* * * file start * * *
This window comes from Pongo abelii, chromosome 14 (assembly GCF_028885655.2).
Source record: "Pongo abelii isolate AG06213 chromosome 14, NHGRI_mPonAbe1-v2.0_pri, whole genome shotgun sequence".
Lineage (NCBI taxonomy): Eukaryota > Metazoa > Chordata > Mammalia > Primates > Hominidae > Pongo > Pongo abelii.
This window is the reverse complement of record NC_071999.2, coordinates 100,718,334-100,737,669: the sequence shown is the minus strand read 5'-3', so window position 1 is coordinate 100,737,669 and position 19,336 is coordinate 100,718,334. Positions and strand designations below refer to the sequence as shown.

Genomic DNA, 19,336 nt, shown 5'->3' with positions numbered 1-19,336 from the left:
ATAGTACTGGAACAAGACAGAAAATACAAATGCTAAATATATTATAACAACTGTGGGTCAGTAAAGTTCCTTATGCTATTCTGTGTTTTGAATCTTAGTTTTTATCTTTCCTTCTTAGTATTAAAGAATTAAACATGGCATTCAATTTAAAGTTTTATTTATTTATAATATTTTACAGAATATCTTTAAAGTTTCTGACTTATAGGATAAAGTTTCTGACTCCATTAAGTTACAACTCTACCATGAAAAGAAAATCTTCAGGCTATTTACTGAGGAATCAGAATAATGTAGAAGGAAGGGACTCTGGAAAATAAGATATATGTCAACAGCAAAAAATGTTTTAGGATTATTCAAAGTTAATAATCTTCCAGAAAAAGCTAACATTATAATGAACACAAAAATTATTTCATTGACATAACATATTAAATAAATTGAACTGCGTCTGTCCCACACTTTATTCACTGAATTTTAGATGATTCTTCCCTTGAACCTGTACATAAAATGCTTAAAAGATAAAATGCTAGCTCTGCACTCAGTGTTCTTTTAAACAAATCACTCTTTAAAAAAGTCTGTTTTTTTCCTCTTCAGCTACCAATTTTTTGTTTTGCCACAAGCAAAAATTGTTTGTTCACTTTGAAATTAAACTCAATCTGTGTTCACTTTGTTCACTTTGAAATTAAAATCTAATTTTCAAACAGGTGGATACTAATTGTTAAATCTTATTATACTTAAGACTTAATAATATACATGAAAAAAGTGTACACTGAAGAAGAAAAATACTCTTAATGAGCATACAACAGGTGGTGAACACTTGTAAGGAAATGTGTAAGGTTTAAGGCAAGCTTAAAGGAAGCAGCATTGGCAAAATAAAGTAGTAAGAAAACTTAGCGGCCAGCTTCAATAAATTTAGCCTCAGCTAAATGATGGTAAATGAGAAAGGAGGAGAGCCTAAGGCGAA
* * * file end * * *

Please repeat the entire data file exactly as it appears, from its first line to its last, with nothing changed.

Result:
This window comes from Pongo abelii, chromosome 14 (assembly GCF_028885655.2).
Source record: "Pongo abelii isolate AG06213 chromosome 14, NHGRI_mPonAbe1-v2.0_pri, whole genome shotgun sequence".
Lineage (NCBI taxonomy): Eukaryota > Metazoa > Chordata > Mammalia > Primates > Hominidae > Pongo > Pongo abelii.
This window is the reverse complement of record NC_071999.2, coordinates 100,718,334-100,737,669: the sequence shown is the minus strand read 5'-3', so window position 1 is coordinate 100,737,669 and position 19,336 is coordinate 100,718,334. Positions and strand designations below refer to the sequence as shown.

Genomic DNA, 19,336 nt, shown 5'->3' with positions numbered 1-19,336 from the left:
ATAGTACTGGAACAAGACAGAAAATACAAATGCTAAATATATTATAACAACTGTGGGTCAGTAAAGTTCCTTATGCTATTCTGTGTTTTGAATCTTAGTTTTTATCTTTCCTTCTTAGTATTAAAGAATTAAACATGGCATTCAATTTAAAGTTTTATTTATTTATAATATTTTACAGAATATCTTTAAAGTTTCTGACTTATAGGATAAAGTTTCTGACTCCATTAAGTTACAACTCTACCATGAAAAGAAAATCTTCAGGCTATTTACTGAGGAATCAGAATAATGTAGAAGGAAGGGACTCTGGAAAATAAGATATATGTCAACAGCAAAAAATGTTTTAGGATTATTCAAAGTTAATAATCTTCCAGAAAAAGCTAACATTATAATGAACACAAAAATTATTTCATTGACATAACATATTAAATAAATTGAACTGCGTCTGTCCCACACTTTATTCACTGAATTTTAGATGATTCTTCCCTTGAACCTGTACATAAAATGCTTAAAAGATAAAATGCTAGCTCTGCACTCAGTGTTCTTTTAAACAAATCACTCTTTAAAAAAGTCTGTTTTTTTCCTCTTCAGCTACCAATTTTTTGTTTTGCCACAAGCAAAAATTGTTTGTTCACTTTGAAATTAAACTCAATCTGTGTTCACTTTGTTCACTTTGAAATTAAAATCTAATTTTCAAACAGGTGGATACTAATTGTTAAATCTTATTATACTTAAGACTTAATAATATACATGAAAAAAGTGTACACTGAAGAAGAAAAATACTCTTAATGAGCATACAACAGGTGGTGAACACTTGTAAGGAAATGTGTAAGGTTTAAGGCAAGCTTAAAGGAAGCAGCATTGGCAAAATAAAGTAGTAAGAAAACTTAGCGGCCAGCTTCAATAAATTTAGCCTCAGCTAAATGATGGTAAATGAGAAAGGAGGAGAGCCTAAGGCGAA